Georgia families probably know that violent crime has become an epidemic nationwide. Family violence can affect victims for decades to come. When a victim chooses to seek help, or someone seeks help on his or her behalf, they may worry that escaping the abuse entirely is impossible. Recently, the state has taken steps to help.
Even after an abuser has been apprehended, victims and their families may worry that the offender may try to contact them even after they have been ordered not to by a court. When a person has become the victim of violence, they may not feel safe again until they have made major changes in their life. Things like changing phone numbers, blocking abusers on social media and moving to a new location can help victims begin a new life free from abuse.
Georgia has recently passed a new law to assist victims as they attempt to escape. Previously, tenants, regardless of circumstance, have been required to give a landlord 30 days notice before breaking a lease, and if they fail to do so, they could face a monetary penalty, and be subject to a bad reference for future leases. Fortunately, the new law states that if a Georgia resident has been the victim of family violence, he or she can immediately vacate the home with no penalty. The law aims to empower victims as they attempt to escape an abusive situation, and ease the burden of trying to find a new home as they deal with the aftermath of a violent crime.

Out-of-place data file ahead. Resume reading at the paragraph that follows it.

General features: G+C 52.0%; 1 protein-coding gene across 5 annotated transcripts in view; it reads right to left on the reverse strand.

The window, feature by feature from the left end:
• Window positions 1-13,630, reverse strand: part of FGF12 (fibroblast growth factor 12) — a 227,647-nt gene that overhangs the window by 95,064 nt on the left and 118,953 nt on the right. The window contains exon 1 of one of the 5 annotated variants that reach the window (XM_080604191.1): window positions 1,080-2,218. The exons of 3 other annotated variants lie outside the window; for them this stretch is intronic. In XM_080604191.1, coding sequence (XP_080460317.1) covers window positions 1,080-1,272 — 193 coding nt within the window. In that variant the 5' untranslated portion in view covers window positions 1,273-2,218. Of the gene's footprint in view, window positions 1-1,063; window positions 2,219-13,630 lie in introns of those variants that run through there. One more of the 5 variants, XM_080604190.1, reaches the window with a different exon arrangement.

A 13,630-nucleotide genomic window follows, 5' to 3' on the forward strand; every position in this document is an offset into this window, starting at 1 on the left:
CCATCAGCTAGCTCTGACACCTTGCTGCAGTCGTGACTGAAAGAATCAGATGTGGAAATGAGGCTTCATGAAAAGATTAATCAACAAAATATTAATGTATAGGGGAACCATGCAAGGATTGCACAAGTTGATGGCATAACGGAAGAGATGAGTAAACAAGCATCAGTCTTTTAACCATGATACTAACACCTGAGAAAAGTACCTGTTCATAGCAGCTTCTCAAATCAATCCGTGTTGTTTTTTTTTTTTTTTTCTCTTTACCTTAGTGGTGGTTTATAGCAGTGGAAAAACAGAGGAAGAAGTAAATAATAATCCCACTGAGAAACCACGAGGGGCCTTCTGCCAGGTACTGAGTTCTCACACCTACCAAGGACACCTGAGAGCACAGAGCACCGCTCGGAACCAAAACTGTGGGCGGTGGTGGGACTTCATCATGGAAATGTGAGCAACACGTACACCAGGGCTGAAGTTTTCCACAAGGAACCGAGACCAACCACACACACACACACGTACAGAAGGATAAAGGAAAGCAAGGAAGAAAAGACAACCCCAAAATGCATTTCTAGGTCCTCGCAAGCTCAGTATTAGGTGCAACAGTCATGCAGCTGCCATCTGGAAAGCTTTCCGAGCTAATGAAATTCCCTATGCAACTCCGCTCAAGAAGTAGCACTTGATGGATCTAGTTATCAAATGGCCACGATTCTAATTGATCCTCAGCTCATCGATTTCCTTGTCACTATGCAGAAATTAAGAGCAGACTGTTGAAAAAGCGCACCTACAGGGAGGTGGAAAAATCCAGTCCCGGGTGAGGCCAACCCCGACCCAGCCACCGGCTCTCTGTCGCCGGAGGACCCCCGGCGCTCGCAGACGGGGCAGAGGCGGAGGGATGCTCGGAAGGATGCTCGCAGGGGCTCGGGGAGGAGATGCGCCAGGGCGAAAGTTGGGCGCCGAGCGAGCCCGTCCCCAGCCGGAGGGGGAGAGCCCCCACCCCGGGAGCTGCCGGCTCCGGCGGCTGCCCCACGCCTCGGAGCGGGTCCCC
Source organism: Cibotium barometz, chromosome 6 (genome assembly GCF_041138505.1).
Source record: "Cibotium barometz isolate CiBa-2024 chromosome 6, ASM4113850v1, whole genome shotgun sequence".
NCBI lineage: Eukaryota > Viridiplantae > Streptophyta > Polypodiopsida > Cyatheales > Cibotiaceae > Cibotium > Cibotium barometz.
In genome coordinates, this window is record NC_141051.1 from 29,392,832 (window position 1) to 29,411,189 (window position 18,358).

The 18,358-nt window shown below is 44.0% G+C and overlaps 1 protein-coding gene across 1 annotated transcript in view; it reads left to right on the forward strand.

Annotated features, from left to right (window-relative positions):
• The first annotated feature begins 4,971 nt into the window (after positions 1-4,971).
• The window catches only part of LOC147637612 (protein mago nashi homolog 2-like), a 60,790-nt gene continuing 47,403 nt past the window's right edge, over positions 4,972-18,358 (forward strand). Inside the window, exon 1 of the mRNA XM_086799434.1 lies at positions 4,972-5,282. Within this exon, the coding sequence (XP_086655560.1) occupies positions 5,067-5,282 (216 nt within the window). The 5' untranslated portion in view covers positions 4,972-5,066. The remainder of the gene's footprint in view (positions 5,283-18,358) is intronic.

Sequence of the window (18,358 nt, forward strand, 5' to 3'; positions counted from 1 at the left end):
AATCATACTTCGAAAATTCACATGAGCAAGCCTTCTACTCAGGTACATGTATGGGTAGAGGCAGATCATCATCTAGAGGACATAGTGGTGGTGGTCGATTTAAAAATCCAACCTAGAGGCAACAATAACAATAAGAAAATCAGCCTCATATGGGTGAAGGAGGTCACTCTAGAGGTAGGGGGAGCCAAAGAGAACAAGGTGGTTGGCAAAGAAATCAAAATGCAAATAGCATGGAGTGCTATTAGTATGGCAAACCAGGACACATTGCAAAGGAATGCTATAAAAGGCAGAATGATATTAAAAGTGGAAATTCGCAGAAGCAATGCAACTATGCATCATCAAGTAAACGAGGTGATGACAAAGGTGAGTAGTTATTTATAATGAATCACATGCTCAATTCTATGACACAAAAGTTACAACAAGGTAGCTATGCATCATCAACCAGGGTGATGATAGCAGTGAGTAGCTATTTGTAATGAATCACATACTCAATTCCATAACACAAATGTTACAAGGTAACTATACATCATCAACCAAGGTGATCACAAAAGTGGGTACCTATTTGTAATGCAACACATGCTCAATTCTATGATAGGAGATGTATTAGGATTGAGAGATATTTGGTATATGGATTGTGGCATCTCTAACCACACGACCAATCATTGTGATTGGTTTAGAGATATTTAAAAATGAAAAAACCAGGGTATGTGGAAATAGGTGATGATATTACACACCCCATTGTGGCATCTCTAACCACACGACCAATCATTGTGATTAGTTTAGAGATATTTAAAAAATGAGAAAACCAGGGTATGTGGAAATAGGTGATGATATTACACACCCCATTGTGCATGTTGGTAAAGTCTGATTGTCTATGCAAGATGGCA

When a person has become the victim of family violence, he or she may not be aware of the resources available. On many occasions, it can be helpful to seek the assistance of a compassionate attorney. An attorney is typically up to date on the latest laws, and can be an asset to victims attempting to seek justice and safety, and prevent further contact from the person that abused them.